As postwar Iraq enters crucial fall months, prescriptions differ-even among conservatives and supporters of the war-on how best to bring stability to Baghdad. Here are seven differing opinions:
Secretary of State Colin Powell
"How long will we stay in Iraq?" he asks in a Wall Street Journal op-ed. "We will stay as long as it takes to turn full responsibility for governing Iraq over to a capable and democratically elected Iraqi administration." Mr. Powell, voicing the Bush position, insists on an interim Iraqi government to draft a democratic constitution. That should lead to a government ready to "take full responsibility and enjoy full legitimacy in the eyes of the Iraqi people and the world," he says.
The present Iraqi Governing Council has been under attack in the region for its stilted ethnic makeup and fraternity with U.S. occupiers. Aquila al-Hashimi, one of three women on the council, was shot and fatally wounded on Sept. 20 outside her home in western Baghdad. Opponents of the new Iraqi order have gone from targeting U.S. soldiers, to international aid workers (witness the Aug. 19 suicide bombing at UN headquarters in Baghdad), to sniper attacks on Iraqis who cooperate with coalition forces.
Religious Iraqis(Adel Abdul Mahdi)
Iraq's U.S.-appointed administrators, it turns out, aren't all toadies for the Americans. "We had militias ready to protect people, but the Americans came in and dissolved everything and created a power vacuum," said Adel Abdul Mahdi, a senior official in the main Shiite party, the Supreme Council for the Islamic Revolution in Iraq.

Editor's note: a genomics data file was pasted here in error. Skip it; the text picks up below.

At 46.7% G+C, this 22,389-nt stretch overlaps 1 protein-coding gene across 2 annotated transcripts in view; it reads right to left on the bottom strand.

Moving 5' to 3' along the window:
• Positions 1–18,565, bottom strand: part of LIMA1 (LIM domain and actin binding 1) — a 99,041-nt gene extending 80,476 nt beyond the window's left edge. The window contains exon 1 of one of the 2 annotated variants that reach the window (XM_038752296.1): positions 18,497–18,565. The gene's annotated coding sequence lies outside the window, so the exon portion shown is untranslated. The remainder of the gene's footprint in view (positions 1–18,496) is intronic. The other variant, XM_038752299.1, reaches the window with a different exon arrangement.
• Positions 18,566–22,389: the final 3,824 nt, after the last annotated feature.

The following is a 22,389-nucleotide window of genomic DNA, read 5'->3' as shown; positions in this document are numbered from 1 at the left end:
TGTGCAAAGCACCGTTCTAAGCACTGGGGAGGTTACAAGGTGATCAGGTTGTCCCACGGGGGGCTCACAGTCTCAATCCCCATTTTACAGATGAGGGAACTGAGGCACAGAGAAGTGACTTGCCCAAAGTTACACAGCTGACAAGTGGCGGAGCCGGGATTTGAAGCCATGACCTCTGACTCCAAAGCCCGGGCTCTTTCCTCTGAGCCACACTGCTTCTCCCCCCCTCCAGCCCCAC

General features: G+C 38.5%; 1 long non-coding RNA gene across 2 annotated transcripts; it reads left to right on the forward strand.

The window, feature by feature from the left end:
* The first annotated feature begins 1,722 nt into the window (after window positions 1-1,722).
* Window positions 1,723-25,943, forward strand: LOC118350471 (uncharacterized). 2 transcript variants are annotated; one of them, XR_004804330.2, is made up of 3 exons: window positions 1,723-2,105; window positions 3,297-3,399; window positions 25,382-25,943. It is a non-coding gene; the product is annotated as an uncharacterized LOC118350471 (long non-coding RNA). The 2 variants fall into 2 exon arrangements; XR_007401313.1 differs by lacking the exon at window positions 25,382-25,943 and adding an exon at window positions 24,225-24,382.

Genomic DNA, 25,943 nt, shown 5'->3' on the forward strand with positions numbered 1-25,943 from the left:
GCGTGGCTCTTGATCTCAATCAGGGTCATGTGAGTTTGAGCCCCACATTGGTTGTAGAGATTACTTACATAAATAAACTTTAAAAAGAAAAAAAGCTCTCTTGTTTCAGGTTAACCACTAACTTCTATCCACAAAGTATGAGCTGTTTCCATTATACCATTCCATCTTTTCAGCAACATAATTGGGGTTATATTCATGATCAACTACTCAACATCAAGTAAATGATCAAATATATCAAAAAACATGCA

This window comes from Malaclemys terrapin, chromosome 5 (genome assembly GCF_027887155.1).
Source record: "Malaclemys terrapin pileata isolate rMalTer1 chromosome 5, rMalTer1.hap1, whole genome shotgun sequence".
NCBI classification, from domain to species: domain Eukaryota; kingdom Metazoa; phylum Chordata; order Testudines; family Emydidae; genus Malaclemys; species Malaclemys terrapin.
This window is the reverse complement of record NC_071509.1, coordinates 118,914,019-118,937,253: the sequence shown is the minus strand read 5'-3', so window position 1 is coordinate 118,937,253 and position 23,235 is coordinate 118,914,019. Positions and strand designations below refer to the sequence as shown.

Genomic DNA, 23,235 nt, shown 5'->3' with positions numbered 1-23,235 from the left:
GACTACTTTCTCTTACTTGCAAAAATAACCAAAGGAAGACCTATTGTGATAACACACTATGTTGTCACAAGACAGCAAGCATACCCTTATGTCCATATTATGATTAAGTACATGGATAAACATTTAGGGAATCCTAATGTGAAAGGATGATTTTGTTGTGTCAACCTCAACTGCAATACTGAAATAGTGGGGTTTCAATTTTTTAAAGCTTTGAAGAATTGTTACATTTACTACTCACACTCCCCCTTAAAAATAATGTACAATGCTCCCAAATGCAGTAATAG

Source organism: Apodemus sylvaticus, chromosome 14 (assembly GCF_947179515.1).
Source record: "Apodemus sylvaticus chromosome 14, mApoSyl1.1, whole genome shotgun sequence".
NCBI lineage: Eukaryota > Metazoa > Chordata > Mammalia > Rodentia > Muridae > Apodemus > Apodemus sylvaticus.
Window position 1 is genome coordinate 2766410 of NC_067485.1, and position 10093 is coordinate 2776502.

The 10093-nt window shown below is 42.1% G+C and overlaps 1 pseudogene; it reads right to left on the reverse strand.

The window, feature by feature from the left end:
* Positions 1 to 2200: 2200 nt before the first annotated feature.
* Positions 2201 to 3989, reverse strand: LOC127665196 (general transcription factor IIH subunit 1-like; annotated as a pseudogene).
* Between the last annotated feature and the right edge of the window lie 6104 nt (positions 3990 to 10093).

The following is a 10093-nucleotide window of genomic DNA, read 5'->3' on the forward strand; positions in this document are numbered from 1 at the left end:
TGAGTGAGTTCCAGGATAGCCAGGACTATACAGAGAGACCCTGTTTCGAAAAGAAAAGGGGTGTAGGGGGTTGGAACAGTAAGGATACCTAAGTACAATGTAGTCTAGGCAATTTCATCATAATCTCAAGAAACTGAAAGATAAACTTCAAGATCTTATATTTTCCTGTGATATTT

Mr. Abdul Mahdi and others devised a plan to send American troops back to their bases and turn over police duties to militias working with local civic and tribal leaders under the supervision of the national government. "The soldiers and the police are not going to eliminate the remnants of Saddam Hussein," Mr. Abdul Mahdi said. "Only the local forces who know the Baathists can do that."
Mr. Abdul Mahdi claims that at least 40,000 idle members of the various militias should be put to work. Ten thousand members of his party's militia, the Badr Brigade, are providing armed security for pilgrims to the holy city of Najaf after a car bomb exploded outside a shrine there last month. But U.S. forces, say their Iraqi allies, aren't utilizing them enough to do jobs they are ready for.
Secular Iraqis(Ahmad Chalabi, Iraqi National Congress)
The head of the Iraqi Governing Council, and leading opponent to Saddam prior to the war, warns that tension between leaders of free Iraq and American officials is about to boil over. The free Iraqis, with minimal authority under the U.S.-appointed governing council, want more control of their own affairs. Restoration of sovereignty to Iraq, says Mr. Chalabi, "would make the Americans look like liberators again" because "Iraqi people don't understand the logic of occupation."
But the State Department is no fan of Mr. Chalabi's Iraqi National Congress, and has tried to block the Pentagon's attempts to hand the group greater responsibility. "The United states should not keep missing opportunities to become more popular in Iraq," Nibras Kazimi, director of research for the INC, told The New York Sun. "The daily grind of the occupation is very unpopular. Iraqis are saying 'we can handle it,' and the U.S. should trust us if they're asking us to reciprocate."
Ethnic Iraqis, the Kurds
Longtime supporters of U.S. military action in Iraq, Kurdish parties in the north agree with the Governing Council that there should be "more Americans out back and more Iraqis out front."